If the article is interesting, relevant and short, you can probably read it right there and get the information into your brain. When I say relevant, I mean relevant to whatever you’re working on at work or at home. If you are working on a ruby on rails project using mongodb at work, and learning clojure at home, an article about erlang isn’t entirely relevant. If it’s at this point in the chain, it should be still be interesting to you.
If the article will take more than about 5 minutes to read, you can move on and shelve it.
You can shelve articles that are bigger (maybe an academic paper), but you still want to actually read in the near future. This does require some discipline, in that you have to schedule time to go through your shelf and actually read things. If your dumping ground supports this (maybe you use starring for this, or a folder in the case of Instapaper) you can use it, or just use a bookmark or bookmarking service.
Bookmark and archive
With most of the things that go into the dumping ground, you can probably bookmark them. If you read or shelved it, you probably want to keep it for reference. If you didn’t read or shelve it (interesting, but not relevant), you probably want to have it for when you do start to deal with the technology or topic of discussion.
I find clojure and erlang interesting, so they are in my feeds. I’m not doing anything right now with the languages, so articles get quickly scanned to see if they might be useful, and then I use Google Bookmarks to save and tag them for later.
I’m a big fan of Google Bookmarks since saved (starred) items show up in my searches. Say what you want about Google knowing everything about you, but this kind of thing I love. Bookmarks in my browser don’t do anything for me, since I have to make an effort to use them. Google Bookmarks integrates naturally into my everyday usage of the web. Delicious was a popular alternative, but ever since the shenanigans with Yahoo! everybody has been running away from them. I even wrote a migration tool. Pinboard.in is also quite popular and took off quite a bit when Delicious “died”, since they have a pretty solid Delicious importer.
If you find you end up with lots of links to PDFs, I’m a fan of Google Docs. You can upload PDFs which can be converted into a Google Docs format if you choose, but more importantly, they can be searched (even if they are still in PDF). If you’re a Chrome user, you can also grab the Docs PDF/PowerPoint Viewer extension which will make PDFs and other file formats open in Google Docs, allowing you to save them with 1 click.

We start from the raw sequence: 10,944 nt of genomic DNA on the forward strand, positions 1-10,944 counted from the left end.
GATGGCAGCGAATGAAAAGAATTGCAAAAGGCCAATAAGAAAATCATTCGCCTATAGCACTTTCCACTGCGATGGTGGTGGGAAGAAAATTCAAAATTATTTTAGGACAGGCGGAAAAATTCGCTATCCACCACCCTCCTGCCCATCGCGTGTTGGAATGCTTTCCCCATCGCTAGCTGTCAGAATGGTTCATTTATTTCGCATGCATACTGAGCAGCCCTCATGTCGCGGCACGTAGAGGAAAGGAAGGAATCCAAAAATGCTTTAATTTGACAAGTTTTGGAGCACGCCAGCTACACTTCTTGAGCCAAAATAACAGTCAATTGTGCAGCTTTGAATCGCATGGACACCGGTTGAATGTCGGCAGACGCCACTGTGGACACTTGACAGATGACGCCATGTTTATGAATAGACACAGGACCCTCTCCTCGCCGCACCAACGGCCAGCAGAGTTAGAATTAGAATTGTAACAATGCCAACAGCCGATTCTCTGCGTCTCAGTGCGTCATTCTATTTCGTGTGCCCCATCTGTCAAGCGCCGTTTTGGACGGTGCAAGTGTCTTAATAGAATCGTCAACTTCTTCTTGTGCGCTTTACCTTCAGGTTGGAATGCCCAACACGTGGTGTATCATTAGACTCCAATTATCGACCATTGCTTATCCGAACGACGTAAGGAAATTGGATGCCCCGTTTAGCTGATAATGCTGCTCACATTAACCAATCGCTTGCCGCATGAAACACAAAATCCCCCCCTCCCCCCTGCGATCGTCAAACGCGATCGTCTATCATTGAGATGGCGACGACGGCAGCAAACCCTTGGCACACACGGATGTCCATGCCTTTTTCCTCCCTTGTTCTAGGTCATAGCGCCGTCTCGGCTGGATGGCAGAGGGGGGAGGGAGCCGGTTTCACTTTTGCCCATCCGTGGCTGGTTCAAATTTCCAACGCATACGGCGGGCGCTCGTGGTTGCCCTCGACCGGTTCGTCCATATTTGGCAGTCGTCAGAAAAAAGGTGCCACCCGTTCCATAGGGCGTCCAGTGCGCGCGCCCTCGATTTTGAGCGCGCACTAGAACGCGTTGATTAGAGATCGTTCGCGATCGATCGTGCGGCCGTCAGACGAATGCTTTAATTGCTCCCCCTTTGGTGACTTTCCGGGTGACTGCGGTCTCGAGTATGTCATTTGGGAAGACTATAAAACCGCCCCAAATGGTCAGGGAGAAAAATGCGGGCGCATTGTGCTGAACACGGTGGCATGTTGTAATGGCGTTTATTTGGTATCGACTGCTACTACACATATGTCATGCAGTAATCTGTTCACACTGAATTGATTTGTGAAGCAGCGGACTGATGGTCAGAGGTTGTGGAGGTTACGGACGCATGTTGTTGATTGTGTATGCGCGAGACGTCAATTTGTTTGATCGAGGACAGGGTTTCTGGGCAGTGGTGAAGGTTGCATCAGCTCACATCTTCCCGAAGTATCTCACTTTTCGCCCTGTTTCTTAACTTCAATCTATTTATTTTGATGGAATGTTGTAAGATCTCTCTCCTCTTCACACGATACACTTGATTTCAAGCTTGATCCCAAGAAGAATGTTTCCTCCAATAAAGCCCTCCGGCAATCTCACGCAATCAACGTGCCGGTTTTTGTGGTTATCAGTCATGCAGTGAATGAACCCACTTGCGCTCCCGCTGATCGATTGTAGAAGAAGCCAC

If you own a Kindle, you can sign up for my service kindlebility to send articles to your Kindle, instantly. I use this for longer articles that I do want to read and are appropriate for Kindle viewing, and then I just carry my Kindle around and read at my leisure.
Some articles with lots of source code or important color images don’t work very well on the Kindle, and get shelved.
Wrapping it up
Now you have separate processes to handle all the information you want to take in. There are tools to help figure out what you’re not getting value from, and places to easily stash things you find for later evaluation.
You have a straightforward method of deciding what to do with articles, whether they get read, shelved, bookmarked, or sent to your Kindle.
Now all you have to do is be disciplined and schedule the time to process your dumping ground, and read shelved items.
Pretty soon you’ll be talking about “Reading List Zero” like “Inbox Zero”.
Appendix A: Books
Books are another subject entirely. You can’t just read every article you find on the web and call it a day. Expand your horizons into actual books if you don’t already. The Kindle makes reading books easier than ever with instant delivery and its small form factor. We don’t even need to kill any trees!
I used to read a lot more actual books than I do now,2 but I’m trying to remedy that by simply scheduling the time. Every night, every morning, at lunch, whenever! Just pick a time, set aside an 30 minutes to an hour, and pick up a book.
1 At least that’s the plan!
2 Maybe I got sick of books from university…